Now on solo record number three, former Beta Band and King Biscuit Time frontman Steve Mason seems to have fully settled into a guise that could now continue with infinite longevity.

Meet the Humans is a vibrant piece of work that incorporates the Scotsman’s trademark ability to infuse pop music with rhythms, samples and ever-curious hooks.

What’s more, splicing it together on the live stage with his two previous solo works means that there is now a set capable of encapsulating an audience without even the slightest thought of throwing in a couple of 90s classics just to appease them.

There are hands in the air moments right from the off at Manchester Academy 2, giving the packed-out room a chance to revel in what is surely one of the most euphoric Sunday nights they have had for a while.

‘Alright’ is a real highlight from the latest LP – intriguingly produced by Elbow’s Craig Potter – and judging by the huge reaction the track appears to have instantly become something of a centre piece in the live set.


Those who scoff at the radio-friendly approach taken by Potter’s band in recent years may have been apprehensive about such a vibrant artist as Mason enlisting his help, but that proves unfounded with a set that explores hip-hop, shoegaze, techno, acid house and much more. It’s a feast for the ears.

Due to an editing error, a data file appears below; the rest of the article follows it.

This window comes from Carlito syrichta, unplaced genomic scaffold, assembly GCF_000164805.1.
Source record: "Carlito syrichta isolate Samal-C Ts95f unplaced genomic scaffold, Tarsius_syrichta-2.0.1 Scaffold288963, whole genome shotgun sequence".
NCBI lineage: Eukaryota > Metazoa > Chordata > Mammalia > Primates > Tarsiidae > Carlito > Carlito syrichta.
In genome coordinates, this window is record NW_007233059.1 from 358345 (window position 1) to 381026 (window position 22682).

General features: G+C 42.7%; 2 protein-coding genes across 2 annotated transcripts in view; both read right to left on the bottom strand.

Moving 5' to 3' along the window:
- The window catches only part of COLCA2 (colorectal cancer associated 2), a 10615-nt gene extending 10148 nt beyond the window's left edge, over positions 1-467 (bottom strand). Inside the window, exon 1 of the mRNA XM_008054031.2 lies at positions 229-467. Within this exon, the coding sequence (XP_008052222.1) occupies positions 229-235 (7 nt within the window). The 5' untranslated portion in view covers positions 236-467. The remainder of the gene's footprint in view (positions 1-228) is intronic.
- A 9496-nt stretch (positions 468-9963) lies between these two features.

But at risk of that sounding incongruent, it should be stressed that each voyage is anchored by an instantly attention grabbing, often call and response chorus that holds everything together.

The main set comes to barnstorming end in the same way as 2013’s Monkey Minds in the Devil’s Time, combining pop sensibility with a political conciseness during ‘Come to Me’.

And this is a theme that continues into a huge encore when the disjointed funk-propelled ‘Fight Them Back’ gives an opportunity for one last hurrah. The song is sandwiched in between ‘Planet Sizes’ and the beat-heavy ‘Words in My Head’ from the new record.

Mason appears to already have unrivalled confidence in his ability to transfer Meet the Humans to the live stage. It’s been been a wonderful ride.

Patrick Davies

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